La Plata, Maryland
La Plata, Maryland
Charles County Courthouse
Location of La Plata, Maryland
|Founded by||Colonel Samuel Chapman|
|Named for||Río de la Plata|
|• Total||7.48 sq mi (19.38 km2)|
|• Land||7.43 sq mi (19.25 km2)|
|• Water||0.05 sq mi (0.13 km2)|
|Elevation||190 ft (58 m)|
| • Estimate |
|• Density||1,295.88/sq mi (500.36/km2)|
|Time zone||UTC-5 (Eastern (EST))|
|• Summer (DST)||UTC-4 (EDT)|
|Area code(s)||301 and 240|
|GNIS feature ID||0585340|
According to an unconfirmed local story, the town was named by one Colonel Samuel Chapman, whose family owned 6,000 acres (24 km2) of land in Charles County. The Colonel traveled to South America with his son George, who had contracted tuberculosis, in search of a cure. In his travels, the Colonel had apparently encountered the Río de la Plata, which flows through Argentina and Uruguay, thus naming a portion of his property "La Plata".
The La Plata courthouse had been built soon after the 1819 Port Tobacco courthouse caught fire in 1895 under suspicious circumstances. In 1904, the historic Christ Episcopal Church in Port Tobacco, which dates to 1683 and was reconstructed in 1884, was dismantled and its stones were then transported by oxen and cart to its current lot in La Plata.
In 1940, the opening of the then Potomac River Bridge (later, the Governor Harry W. Nice Memorial Bridge), which carries U.S. Route 301 over the Potomac River, provided a link to King George, Virginia and brought long-distance east coast traffic through the town as an alternative to U.S. 1 and, later, Interstate 95.
La Plata has been affected by two major tornadoes in its history.
On April 28, 2002, another F4 tornado cut a 24-mile-long (39 km) swath through Charles County, with areas around La Plata damaged most severely. This tornado caused four deaths. Local officials credited federal- and state-assisted new construction efforts with helping them to remodel the downtown area following the tornado, as several new public buildings replaced some of those damaged there. A new La Plata Town Hall, for example, became Southern Maryland's first LEED-certified building, and an old building considered historic by local residents, which housed a CVS Pharmacy store at the time of the tornado, was rebuilt in a new location after the storm. In the days after the tornado, help was provided by twenty-seven different jurisdictions, as well as the nearby Amish community in St. Mary's County.
The climate in this area is characterized by hot, humid summers and generally mild to cool winters. According to the Köppen Climate Classification system, La Plata has a humid subtropical climate, abbreviated "Cfa" on climate maps.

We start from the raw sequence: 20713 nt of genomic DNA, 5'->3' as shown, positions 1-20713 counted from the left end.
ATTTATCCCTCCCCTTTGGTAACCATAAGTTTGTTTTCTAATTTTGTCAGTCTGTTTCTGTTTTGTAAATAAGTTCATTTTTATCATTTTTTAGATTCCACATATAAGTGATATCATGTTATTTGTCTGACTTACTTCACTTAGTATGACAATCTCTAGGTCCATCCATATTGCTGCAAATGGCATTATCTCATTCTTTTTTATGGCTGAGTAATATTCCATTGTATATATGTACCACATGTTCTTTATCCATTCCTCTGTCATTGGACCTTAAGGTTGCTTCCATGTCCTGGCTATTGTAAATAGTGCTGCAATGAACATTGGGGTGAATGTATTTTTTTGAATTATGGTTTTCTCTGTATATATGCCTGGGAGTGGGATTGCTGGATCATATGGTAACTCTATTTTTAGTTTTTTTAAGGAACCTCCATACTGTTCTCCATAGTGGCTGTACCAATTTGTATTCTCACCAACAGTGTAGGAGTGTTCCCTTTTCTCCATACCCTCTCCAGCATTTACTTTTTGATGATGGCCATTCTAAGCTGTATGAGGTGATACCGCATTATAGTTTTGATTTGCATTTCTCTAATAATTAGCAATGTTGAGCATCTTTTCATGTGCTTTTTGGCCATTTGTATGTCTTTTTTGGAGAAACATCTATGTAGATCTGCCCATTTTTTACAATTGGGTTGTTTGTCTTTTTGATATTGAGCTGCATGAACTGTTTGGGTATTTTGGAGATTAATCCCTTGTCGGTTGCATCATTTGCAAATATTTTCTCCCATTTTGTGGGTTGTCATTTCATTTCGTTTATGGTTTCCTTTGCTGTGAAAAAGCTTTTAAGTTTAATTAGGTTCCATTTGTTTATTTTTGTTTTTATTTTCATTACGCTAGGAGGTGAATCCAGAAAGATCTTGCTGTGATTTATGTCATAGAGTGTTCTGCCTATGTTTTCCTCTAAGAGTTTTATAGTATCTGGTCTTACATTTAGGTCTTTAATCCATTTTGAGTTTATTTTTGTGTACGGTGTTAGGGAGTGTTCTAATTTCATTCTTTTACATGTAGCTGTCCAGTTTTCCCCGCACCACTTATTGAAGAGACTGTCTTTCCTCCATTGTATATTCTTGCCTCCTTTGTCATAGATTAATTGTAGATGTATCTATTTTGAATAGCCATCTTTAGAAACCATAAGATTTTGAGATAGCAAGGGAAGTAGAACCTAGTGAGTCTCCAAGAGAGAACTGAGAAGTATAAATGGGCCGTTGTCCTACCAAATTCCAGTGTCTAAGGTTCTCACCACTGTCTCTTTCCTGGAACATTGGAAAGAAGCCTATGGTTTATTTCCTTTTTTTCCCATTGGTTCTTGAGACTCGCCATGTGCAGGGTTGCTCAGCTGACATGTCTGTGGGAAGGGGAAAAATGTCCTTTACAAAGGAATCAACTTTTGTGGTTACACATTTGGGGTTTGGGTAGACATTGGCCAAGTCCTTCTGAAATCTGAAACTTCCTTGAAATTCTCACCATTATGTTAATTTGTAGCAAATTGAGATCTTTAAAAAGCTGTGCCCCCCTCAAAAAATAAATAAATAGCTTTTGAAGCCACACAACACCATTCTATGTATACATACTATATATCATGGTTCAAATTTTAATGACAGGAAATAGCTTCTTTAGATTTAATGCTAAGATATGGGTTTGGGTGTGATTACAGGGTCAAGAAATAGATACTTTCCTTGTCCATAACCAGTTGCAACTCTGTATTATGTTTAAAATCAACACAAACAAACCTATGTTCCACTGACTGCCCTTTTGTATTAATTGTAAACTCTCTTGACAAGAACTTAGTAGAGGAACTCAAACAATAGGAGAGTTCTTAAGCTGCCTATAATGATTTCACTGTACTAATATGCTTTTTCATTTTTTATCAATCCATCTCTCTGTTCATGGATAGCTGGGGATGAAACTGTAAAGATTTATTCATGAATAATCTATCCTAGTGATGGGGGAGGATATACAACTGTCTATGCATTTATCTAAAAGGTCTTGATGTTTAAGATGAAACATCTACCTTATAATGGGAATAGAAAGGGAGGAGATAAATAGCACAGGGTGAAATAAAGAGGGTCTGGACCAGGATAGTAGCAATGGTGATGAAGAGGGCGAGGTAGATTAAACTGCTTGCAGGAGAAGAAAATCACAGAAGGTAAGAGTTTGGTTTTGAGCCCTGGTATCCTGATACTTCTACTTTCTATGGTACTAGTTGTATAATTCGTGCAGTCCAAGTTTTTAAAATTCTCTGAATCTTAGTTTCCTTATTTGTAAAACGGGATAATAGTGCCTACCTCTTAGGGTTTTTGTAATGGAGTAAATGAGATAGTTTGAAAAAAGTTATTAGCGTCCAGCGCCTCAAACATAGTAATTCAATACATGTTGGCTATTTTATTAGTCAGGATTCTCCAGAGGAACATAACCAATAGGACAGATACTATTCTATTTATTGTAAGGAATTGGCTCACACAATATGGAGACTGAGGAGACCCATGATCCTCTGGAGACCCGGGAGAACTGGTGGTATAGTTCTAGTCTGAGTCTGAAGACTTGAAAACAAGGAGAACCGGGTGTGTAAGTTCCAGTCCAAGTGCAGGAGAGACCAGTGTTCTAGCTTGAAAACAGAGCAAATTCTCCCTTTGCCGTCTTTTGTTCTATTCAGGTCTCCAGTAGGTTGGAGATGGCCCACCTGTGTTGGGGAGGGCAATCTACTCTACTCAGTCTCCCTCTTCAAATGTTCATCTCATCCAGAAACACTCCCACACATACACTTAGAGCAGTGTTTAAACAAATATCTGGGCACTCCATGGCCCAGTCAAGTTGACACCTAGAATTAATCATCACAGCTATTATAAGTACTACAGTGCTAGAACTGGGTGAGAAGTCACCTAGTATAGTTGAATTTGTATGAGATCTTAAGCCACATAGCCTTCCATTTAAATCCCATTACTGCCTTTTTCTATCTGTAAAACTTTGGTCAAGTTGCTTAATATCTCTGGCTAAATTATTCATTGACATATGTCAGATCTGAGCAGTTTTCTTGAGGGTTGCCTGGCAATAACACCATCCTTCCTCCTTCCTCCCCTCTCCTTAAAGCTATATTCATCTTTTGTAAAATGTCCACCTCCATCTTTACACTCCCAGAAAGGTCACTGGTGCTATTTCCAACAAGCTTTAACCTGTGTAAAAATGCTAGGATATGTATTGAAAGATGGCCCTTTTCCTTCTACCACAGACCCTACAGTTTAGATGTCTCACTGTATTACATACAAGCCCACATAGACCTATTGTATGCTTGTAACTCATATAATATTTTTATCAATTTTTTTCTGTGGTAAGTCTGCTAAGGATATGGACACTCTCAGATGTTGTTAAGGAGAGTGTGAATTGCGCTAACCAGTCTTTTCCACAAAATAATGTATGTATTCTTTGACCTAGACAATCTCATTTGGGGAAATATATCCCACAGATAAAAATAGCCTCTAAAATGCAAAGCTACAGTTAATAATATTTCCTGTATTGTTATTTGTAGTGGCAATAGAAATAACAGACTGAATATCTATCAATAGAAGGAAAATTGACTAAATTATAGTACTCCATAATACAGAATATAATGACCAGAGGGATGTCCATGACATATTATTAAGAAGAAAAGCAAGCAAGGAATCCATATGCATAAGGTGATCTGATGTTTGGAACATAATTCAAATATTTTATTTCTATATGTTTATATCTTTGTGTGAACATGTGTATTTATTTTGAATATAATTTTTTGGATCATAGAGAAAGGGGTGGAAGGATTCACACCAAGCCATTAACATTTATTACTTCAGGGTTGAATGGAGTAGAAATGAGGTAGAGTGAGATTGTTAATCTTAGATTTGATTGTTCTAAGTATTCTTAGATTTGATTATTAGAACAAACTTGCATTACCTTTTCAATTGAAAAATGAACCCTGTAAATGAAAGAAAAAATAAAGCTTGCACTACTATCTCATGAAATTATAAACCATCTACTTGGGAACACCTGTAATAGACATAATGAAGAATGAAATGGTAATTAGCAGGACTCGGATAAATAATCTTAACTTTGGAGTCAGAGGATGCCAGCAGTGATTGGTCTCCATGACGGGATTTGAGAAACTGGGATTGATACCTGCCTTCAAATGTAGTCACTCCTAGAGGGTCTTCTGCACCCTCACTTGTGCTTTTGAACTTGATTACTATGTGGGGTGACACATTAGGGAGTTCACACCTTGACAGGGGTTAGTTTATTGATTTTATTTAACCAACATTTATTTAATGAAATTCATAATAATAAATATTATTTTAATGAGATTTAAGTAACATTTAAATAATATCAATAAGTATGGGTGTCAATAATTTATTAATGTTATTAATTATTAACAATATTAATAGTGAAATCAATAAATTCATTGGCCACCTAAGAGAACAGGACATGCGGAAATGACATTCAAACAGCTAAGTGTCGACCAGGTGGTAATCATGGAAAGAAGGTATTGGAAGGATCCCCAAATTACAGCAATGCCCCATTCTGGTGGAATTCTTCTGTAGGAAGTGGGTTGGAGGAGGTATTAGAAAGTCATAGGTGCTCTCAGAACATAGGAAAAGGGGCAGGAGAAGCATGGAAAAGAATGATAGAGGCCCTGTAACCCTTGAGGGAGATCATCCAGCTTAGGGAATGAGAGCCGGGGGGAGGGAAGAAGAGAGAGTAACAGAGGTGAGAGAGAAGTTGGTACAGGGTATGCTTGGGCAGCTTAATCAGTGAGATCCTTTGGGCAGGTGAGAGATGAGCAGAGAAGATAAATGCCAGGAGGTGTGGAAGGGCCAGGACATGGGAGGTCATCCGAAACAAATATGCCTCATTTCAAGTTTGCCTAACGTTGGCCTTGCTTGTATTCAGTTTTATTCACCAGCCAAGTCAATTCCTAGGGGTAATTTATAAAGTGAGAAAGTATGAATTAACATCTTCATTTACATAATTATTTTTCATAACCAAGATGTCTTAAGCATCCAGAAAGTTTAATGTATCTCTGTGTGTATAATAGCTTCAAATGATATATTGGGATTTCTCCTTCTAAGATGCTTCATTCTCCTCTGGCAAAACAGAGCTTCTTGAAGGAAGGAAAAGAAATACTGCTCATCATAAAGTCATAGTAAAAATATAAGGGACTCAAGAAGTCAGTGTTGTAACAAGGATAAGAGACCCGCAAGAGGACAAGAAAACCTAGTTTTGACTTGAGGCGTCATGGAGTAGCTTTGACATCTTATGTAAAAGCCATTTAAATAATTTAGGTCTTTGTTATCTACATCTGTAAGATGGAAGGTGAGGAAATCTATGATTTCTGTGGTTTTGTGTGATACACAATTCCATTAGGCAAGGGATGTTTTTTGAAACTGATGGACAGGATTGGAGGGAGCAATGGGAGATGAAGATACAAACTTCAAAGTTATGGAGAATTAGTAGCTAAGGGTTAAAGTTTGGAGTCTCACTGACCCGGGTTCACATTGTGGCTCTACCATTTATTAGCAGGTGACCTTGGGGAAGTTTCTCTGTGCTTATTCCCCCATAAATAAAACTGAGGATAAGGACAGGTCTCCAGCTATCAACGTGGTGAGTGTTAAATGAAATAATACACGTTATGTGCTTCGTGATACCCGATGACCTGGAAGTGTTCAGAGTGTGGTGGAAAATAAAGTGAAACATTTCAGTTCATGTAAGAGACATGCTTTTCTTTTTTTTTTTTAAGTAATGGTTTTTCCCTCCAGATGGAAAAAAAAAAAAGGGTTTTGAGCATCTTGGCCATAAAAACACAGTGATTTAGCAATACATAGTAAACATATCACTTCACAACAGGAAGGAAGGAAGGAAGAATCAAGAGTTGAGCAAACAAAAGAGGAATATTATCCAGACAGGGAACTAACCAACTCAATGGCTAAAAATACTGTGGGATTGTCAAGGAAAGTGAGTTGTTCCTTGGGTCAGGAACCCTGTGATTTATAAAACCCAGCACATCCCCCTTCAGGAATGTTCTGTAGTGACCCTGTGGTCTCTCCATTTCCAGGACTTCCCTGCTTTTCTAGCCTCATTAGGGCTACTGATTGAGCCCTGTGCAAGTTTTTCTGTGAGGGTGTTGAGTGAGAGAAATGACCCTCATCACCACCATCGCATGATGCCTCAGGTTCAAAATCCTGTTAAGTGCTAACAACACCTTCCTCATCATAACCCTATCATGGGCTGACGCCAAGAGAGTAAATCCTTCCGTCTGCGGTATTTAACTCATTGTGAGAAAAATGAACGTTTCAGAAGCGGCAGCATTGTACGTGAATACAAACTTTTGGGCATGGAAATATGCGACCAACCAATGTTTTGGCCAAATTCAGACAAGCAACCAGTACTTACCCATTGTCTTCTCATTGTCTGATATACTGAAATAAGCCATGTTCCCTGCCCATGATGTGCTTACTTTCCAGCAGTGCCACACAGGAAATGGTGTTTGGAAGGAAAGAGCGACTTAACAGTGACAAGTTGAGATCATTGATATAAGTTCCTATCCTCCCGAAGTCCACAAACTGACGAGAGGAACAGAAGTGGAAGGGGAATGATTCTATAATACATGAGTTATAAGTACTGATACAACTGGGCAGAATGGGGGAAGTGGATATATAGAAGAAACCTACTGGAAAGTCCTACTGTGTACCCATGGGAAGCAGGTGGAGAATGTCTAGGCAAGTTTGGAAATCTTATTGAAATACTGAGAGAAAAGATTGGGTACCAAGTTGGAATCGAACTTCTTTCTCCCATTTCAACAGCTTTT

The primary method of travel to and from La Plata is by road, and four state highways serve the town. The most significant of these is U.S. Route 301, which follows Crain Highway through the town. From La Plata, US 301 heads south across the Potomac River into Virginia, eventually reaching Richmond. To the north, US 301 passes through Waldorf before intersecting Interstate 495 and U.S. Route 50 near Bowie. From there, US 301 joins I-495 and US 50 east past Annapolis and crosses the Chesapeake Bay Bridge to the Eastern Shore of Maryland. Maryland Route 6 is the main east-west highway serving La Plata, following Port Tobacco Road and Charles Street through town. From La Plata, MD 6 heads west to Port Tobacco and continues east to Charlotte Hall. Maryland Route 225 follows Hawthorne Road westward from US 301 in La Plata, eventually reaching Maryland Route 210 near Indian Head. Finally, Maryland Route 488 follows La Plata Road northeast from MD 6 to Maryland Route 5 near Bryantown.
|U.S. Decennial Census|
The median income for a household in the town was $56,490, and the median income for a family was $66,288. Males had a median income of $42,492 versus $32,125 for females. The per capita income for the town was $24,669. About 8.3% of families and 10.1% of the population were below the poverty line, including 12.0% of those under age 18 and 18.1% of those age 65 or over.
As of the census of 2010, there were 8,753 people, 3,062 households, and 2,091 families residing in the town. The population density was 1,182.8 inhabitants per square mile (456.7/km2). There were 3,234 housing units at an average density of 437.0 per square mile (168.7/km2). The racial makeup of the town was 66.3% White, 26.7% African American, 0.5% Native American, 2.7% Asian, 0.1% Pacific Islander, 0.7% from other races, and 3.0% from two or more races. Hispanic or Latino of any race were 3.2% of the population.
There were 3,062 households, of which 38.0% had children under the age of 18 living with them, 48.6% were married couples living together, 15.9% had a female householder with no husband present, 3.8% had a male householder with no wife present, and 31.7% were non-families. 26.0% of all households were made up of individuals, and 11.3% had someone living alone who was 65 years of age or older. The average household size was 2.62 and the average family size was 3.17.